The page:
If you’re stressed out and burning out, you know you need to change your work situation. But fear unfailingly sets in: “What if I ask for an accommodation and my admin fires me? If I leave medicine, who will I be? How will I pay my kids’ tuition?” Once fear hijacks you, you become paralyzed. You do nothing about your stressful job situation and the burnout worsens with time.
But you know what’s funny? How courageous you are when it comes to patient care.
It takes courage to go see an angry, demanding patient. It takes courage to tell a patient they have cancer. Heck, it takes courage just to show up to work every day.
How is it that you have so much courage in your daily work, but when it comes to creating healthy work for yourself, for your best welfare, fear takes...
Burnout is a logical progression, not a personal failure.
2024 will be the 50th anniversary of the term “burnout”. And despite five decades of ever-increasing awareness, the healthcare industry has utterly failed to substantially mitigate it.
Nearly half of physicians were suffering from burnout before the brutal onslaught of the worldwide pandemic, and healthcare workers as a whole are suffering in unprecedented ways since. The fact that the medical profession has remained rife with burnout for half a century and counting is shameful.
“Burnout is a syndrome conceptualized as resulting from chronic workplace stress that has not been successfully managed.”
Fortunately, its inclusion gave burnout a shred more legitimacy as a “real” thing, an official problem to be addressed. Unfortunately,...
If your job is stressing you out, burning you out, what work would you do instead if money were no object?
Would your current work change if, in perpetuity, all your bills were paid, all your needs were met, and you always had plenty of extra cash to do what you wanted when you wanted?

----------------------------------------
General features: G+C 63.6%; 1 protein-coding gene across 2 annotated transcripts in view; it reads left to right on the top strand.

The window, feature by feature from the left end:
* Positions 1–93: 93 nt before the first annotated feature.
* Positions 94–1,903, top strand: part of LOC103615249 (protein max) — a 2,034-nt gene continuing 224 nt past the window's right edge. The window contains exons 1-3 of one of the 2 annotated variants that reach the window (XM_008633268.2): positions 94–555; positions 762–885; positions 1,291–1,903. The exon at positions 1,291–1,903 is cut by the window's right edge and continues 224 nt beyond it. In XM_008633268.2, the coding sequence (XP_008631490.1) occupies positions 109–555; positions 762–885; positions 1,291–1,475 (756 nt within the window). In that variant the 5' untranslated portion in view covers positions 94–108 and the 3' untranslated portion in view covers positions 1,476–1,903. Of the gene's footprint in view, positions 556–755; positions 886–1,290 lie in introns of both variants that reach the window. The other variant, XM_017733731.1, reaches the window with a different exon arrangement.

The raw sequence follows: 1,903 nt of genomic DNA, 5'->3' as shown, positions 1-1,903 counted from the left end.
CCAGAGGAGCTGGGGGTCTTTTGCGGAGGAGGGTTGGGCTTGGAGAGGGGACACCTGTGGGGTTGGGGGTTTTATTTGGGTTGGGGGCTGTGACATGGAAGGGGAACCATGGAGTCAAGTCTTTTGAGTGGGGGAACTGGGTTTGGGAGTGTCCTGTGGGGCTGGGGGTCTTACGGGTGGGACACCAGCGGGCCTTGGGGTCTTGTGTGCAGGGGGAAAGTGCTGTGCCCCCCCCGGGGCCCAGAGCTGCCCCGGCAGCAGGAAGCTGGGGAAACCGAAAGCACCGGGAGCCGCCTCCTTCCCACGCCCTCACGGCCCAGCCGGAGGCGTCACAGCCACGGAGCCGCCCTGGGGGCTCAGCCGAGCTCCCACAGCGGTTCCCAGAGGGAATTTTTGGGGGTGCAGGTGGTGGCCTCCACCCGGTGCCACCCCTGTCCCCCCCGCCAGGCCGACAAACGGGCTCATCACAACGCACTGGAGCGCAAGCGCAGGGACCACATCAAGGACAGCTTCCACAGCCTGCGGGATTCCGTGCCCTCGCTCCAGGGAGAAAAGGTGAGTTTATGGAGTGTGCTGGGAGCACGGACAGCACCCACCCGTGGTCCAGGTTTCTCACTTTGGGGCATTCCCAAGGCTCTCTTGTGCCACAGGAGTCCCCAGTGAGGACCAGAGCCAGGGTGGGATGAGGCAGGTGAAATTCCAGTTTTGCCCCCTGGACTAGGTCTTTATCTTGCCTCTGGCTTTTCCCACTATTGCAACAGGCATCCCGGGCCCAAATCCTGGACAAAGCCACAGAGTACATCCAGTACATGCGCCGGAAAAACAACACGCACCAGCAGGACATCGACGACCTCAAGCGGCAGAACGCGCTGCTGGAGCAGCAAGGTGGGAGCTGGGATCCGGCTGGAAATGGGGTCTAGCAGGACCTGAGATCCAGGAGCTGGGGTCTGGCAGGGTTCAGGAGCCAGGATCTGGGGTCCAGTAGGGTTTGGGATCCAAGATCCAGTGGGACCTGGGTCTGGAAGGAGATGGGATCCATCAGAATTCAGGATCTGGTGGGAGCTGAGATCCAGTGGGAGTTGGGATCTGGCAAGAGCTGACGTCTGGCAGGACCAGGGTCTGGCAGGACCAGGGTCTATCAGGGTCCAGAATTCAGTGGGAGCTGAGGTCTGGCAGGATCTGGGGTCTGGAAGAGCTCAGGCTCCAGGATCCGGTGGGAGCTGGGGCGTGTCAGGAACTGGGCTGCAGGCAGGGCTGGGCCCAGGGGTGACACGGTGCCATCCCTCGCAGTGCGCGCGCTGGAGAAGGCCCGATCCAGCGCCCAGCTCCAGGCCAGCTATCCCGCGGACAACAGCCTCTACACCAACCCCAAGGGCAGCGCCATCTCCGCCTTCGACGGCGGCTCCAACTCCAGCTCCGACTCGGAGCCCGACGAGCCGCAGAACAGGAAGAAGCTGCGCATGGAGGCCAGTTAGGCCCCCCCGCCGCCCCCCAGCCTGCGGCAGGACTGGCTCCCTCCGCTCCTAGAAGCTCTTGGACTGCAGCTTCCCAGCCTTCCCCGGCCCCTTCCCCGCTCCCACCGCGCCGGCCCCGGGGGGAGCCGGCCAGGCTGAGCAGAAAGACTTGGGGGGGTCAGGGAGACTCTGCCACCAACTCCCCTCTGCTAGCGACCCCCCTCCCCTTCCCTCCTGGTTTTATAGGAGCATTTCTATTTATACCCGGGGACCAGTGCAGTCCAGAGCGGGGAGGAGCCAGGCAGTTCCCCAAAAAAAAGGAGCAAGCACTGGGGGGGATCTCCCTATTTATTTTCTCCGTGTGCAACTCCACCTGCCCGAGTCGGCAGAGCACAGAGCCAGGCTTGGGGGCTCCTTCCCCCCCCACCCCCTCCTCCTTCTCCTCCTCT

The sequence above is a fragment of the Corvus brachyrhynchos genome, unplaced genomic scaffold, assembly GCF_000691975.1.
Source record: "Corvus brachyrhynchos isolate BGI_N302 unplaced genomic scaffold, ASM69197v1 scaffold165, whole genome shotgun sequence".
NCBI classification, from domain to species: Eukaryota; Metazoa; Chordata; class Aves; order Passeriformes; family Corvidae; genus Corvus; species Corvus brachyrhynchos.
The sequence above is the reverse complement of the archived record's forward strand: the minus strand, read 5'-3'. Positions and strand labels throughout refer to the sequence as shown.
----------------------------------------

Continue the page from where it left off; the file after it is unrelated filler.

You might dismiss this question as unrealistic and insipid.
Yet as seemingly ridiculous as it may seem, this question is a technique designed to stretch your mind to consider new possibilities. Coach stuff. A similar coaching conversation might go like this:
Coach: “So you hate your job, and you’d like to brainstorm ideas about what else you might do. Okay, I have one. What would it be like to run away and join the circus?”
Female Client: (laughing): “The circus?”
Coach: (seriously) “Yes, the circus.”
Client (still laughing, but playfully considering): “Okay. I might have to let my beard grow…that won’t be a problem; I’m...
If you're a stressed-out, burning-out physician considering new work but confused about your next steps, you can get clarity. And one way to get clarity about your future work is to look back at your decision to pursue medicine.
What's your story? Did you choose medicine because of other's dreams for you--dreams of prestige, influence, and presumptive wealth? Or perhaps you wanted to be a healer since day one. How did you get here?
Consider the moment you decided to pursue medicine and what fueled that decision? Look at it, eyes wide open. How much of a fit was it?
What I saw when I looked back.